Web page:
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This background brief provides a comprehensive look at the appeals process for the Medicaid program, which differs significantly from those available through the Medicare program and private health insurance.

This report provides a long-awaited update to existing data on Medicaid financial eligibility standards adopted by each state for older persons and adults with disailities.  These standards serve as an important measure of access to Medicaid long-term services and supports in individual states.  The report contains detailed information on Medicaid eligibility in all 50 states and the District of Columbia.

In passing the Patient Protections and Affordable Care Act (ACA) in 2010, Congress took arguably its most aggressive action toward rebalancing Medicaid long term services and supports (LTSS) spending in nearly three decades. However, since then, many states under budget pressure have put many Medicaid home and community-based care programs (HCBS) at risk. This new guide offers advocates a primer on the law that impacts Medicaid-funded HCBS. It also explains the different programs states can use to provide HCBS, including those created by the ACA. The guide highlights key resources and tools to use when advocating to expand and preserve Medicaid coverage of crucial LTSS services in individual states.

Service definitions that focus on employment outcomes are an important component in communicating expectations and building system capacity to increase opportunities for people receiving Home and Community Based Services (HCBS) to participate in the general workforce.

The panel will address such basic questions as: Who is dually eligible for Medicare and Medicaid? What are the characteristics and needs of this population? How do Medicaid and Medicare coordinate payment and care for this population? What federal and state barriers complicate these efforts? What is being done to address these challenges? What provisions in health reform address improving the coordination and delivery of services for dual eligibles?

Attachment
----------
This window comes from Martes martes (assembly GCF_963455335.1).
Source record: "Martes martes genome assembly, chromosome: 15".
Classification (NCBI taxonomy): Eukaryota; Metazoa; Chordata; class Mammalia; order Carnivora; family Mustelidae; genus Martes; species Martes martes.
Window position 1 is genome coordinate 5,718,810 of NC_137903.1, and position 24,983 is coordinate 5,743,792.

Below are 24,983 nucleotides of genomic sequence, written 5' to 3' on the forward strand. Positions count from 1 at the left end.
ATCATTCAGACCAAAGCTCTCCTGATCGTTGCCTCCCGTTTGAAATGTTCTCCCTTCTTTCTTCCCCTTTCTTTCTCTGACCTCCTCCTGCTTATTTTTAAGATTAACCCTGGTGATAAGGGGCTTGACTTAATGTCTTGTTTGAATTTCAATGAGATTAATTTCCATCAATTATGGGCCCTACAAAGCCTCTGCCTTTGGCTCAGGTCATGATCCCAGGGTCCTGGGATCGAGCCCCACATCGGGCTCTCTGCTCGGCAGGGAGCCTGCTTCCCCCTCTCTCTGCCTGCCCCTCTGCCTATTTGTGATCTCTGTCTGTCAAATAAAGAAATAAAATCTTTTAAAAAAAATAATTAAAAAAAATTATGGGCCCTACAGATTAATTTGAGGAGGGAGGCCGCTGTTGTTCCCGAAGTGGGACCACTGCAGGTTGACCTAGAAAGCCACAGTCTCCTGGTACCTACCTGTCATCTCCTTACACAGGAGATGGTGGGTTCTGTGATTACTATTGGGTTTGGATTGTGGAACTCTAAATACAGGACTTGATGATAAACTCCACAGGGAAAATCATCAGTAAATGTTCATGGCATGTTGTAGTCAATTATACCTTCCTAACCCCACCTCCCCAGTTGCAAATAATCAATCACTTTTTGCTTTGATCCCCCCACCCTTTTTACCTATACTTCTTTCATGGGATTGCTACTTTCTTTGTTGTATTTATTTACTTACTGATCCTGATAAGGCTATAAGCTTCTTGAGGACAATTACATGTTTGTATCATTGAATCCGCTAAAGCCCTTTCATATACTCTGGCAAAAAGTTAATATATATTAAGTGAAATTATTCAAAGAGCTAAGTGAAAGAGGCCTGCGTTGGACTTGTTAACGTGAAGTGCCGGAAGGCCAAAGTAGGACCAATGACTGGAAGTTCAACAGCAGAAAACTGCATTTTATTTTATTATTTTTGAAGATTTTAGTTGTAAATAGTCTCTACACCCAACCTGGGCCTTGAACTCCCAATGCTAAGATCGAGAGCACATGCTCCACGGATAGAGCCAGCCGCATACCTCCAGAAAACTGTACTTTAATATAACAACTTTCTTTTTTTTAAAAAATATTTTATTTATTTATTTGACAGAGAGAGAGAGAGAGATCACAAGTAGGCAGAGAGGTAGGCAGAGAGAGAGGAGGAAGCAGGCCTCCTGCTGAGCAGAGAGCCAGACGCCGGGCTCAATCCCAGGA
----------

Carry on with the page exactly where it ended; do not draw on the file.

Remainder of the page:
Looking Ahead explains the key components of estate and long-term care planning. The book serves as a guide both for doing prudent planning before a future need arises and for dealing with a life event that is looming, generally the need for long-term care. The basic rules of Medicaid planning are explained.

The medical home model–an approach to offering excellent primary care–is gaining momentum. A wide range of stakeholders are now embracing medical homes, and the Affordable Care Act has dedicated resources to developing and spreading the model. In this context, states have been leaders in building medical homes – especially for vulnerable populations.

Medicaid has been paying for assisted living services for over 20 years, either through Home and Community-Based Services (HCBS) waivers, demonstration waivers, or state-plan services. To this point, the federal government has not established standards for Medicaid-certified assisted living facilities. State rules vary but resident protections tend to be limited. Despite growth in federal and state expenditures for assisted living, there has been scant public policy attention to how Medicaid funding for assisted living actually works in practice.

Passage of Section 111 of the MMSEA and its reporting deadline of 7/1/09 has caused a tremendous amount of confusion among insurance professionals, lawyers and settlement planners alike. As a result of the MMSEA new discovery is being sought to assist insurers in complying with the reporting requirements. This article delves in the MMSEA briefly to explain what it is and what is required. 

Proposals to drastically cut federal Medicaid spending through per capita caps and block grants would fundamentally alter and undermine Medicaid. NHeLP's Protect Medicaid webinar series examines the harmful impact of these proposals on key features of the Medicaid program, including: services and benefits geared for vulnerable populations; affordability and cost sharing protections; advances under the ACA's low income adult expansion; and consumer protections and due process guarantees.

With support from the Commonwealth Fund, the National Senior Citizens Law Center undertook an extensive study of federal and state Medicaid policies for assisted living coverage – with a special focus on how such policies impact the lives of low-income older adults. 

This paper discusses the policy context driving the inclusion of more integrated permanent supportive housing (PSH) options within state and local behavioral health authorities, and builds on recent federal guidance regarding Medicaid reimbursement for housing-related services. State behavioral health authorities, Medicaid agencies and organizations serving people with MI and/or SUD each play a critical role working together to identify, pay for, and implement these types of services.